Broken Heart Syndrome May Have Longer-Lasting Damaging Effects Than Previously Thought, New Study Reveals
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A new study reveals that the "broken heart syndrome" or also referred to as takotsubo syndrome may have longer-lasting damaging effects on the heart. This syndrome was thought the heart to recover in time. On the other hand, the new study indicates that it will have more long-term damage.
The study was printed in the Journal of the American Society of Echocardiography. It was funded by the British Heart Foundation (BHF). The study was led by researchers from the Aberdeen University, according to BBC News.
The broken heart syndrome is caused by severe emotional distress such as the death of a loved one or bereavement. It is thought that this syndrome could cause temporary heart failure. In the U.K., about 3,000 people suffer from this syndrome each year. It mostly affects women than men.
The study involved 52 people diagnosed with takotsubo syndrome. The researchers have examined them over the course of four months. They looked at how their hearts were functioning by using ultrasound and cardiac MRI scans. The results suggest that the condition permanently altered the pumping motion of the heart, delaying the twisting by the heart during a heartbeat.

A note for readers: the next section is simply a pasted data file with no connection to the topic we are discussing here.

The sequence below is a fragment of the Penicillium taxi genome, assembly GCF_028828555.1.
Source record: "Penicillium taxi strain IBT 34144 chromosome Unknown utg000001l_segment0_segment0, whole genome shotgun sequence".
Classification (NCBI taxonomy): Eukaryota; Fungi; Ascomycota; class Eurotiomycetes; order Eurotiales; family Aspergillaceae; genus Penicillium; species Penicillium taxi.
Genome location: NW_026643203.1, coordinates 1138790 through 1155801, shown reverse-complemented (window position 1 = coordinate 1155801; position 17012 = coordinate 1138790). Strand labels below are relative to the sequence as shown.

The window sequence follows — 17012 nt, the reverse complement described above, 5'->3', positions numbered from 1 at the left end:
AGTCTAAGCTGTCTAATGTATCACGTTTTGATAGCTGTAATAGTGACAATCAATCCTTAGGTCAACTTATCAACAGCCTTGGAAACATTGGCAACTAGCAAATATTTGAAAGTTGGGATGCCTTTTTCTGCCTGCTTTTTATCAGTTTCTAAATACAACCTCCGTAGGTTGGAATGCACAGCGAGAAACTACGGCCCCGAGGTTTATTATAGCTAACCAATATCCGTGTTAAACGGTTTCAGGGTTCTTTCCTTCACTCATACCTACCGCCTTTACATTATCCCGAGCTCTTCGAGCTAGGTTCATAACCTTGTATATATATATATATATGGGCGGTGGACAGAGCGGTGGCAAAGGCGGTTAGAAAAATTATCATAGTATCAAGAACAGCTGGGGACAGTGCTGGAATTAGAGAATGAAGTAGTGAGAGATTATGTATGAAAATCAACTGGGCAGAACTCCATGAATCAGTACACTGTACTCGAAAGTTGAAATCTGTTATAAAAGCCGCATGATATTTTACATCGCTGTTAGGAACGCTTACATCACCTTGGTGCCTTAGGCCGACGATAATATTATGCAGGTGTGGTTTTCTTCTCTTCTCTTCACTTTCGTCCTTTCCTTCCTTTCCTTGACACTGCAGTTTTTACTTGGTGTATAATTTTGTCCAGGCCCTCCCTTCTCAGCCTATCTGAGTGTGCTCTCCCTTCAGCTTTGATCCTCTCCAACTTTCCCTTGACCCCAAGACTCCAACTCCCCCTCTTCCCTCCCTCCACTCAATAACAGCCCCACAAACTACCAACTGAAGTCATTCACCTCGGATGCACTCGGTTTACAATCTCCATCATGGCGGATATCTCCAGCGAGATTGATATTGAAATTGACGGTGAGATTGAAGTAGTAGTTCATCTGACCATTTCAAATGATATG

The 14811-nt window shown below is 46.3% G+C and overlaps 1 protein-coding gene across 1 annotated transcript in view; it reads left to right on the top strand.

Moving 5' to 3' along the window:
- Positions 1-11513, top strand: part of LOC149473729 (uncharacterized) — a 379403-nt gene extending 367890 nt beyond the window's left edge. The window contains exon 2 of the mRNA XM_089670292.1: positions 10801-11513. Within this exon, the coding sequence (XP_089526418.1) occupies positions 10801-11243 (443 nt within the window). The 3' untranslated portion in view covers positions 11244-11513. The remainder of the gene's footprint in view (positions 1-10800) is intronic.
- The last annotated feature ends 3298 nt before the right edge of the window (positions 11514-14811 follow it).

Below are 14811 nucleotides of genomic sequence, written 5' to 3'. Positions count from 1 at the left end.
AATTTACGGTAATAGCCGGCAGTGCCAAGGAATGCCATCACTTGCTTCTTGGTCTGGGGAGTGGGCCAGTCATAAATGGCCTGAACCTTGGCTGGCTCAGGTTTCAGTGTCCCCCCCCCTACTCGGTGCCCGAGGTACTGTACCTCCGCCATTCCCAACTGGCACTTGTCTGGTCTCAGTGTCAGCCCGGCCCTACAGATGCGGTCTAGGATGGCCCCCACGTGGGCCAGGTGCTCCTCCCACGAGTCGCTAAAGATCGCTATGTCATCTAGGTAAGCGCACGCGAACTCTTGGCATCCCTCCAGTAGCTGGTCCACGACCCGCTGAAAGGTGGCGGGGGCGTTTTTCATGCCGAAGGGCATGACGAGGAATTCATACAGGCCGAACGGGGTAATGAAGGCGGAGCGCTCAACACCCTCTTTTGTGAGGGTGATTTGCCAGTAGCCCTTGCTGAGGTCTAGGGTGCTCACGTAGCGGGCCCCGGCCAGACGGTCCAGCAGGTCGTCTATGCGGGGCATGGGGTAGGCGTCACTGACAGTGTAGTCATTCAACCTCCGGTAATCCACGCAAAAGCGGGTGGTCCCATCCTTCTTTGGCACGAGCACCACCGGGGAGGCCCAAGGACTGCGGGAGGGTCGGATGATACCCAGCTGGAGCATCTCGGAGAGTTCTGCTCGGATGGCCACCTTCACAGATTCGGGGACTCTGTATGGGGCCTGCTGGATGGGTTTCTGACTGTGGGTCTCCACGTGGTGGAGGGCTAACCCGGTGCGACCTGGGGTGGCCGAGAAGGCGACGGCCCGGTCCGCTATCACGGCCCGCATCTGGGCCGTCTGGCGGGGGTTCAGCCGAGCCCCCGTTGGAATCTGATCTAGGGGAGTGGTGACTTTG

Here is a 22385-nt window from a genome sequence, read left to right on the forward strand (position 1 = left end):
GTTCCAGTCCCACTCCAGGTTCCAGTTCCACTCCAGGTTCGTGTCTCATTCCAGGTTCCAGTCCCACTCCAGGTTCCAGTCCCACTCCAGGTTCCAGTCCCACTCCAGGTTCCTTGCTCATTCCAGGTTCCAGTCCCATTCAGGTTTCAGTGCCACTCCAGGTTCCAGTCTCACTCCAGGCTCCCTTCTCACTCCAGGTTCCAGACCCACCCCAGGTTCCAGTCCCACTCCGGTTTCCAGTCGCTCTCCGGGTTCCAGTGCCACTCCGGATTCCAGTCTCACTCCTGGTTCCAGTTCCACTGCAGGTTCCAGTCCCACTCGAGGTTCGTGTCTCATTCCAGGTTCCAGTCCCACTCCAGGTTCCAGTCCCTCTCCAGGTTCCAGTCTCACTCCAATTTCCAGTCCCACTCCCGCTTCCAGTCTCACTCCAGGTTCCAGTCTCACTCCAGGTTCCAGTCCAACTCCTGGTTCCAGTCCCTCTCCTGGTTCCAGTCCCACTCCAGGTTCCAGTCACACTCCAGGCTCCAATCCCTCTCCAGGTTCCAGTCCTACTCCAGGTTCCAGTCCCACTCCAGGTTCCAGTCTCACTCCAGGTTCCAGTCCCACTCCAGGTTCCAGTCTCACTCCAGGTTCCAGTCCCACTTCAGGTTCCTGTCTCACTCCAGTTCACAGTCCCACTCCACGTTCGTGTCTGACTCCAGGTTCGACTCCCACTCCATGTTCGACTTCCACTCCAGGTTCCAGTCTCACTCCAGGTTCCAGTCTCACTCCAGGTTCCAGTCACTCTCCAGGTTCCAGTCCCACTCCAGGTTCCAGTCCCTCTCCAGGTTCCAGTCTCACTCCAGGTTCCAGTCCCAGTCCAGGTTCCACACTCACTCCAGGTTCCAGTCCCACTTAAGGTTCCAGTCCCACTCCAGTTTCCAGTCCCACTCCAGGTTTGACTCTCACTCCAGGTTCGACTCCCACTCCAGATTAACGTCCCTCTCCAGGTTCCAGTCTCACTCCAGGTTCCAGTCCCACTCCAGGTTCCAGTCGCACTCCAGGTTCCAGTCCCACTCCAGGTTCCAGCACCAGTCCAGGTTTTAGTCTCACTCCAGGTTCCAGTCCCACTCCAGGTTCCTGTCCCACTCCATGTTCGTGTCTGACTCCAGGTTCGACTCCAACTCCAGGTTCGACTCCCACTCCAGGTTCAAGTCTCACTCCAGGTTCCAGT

They also found that the heart's squeezing motion was also reduced. Meanwhile, some parts of the heart muscle suffered scarring that had an impact on the elasticity of the heart. This inhibited the heart from contracting properly, according to Mirror.
Dr. Dana Dawson, the lead author of the study and the reader in cardiovascular medicine at the University of Aberdeen, said that they used to think that people who suffered from takotsubo cardiomyopathy would likely recover fully without medication. On the other hand, they have shown that this condition has much longer-lasting damaging effects on the hearts of those who suffer from it.
The figures indicate that between 3 percent and 17 percent of patients die within five years of diagnosis. The stress trigger is seen in about 70 percent cases. Experts urge the need to find effective treatments for this damaging condition.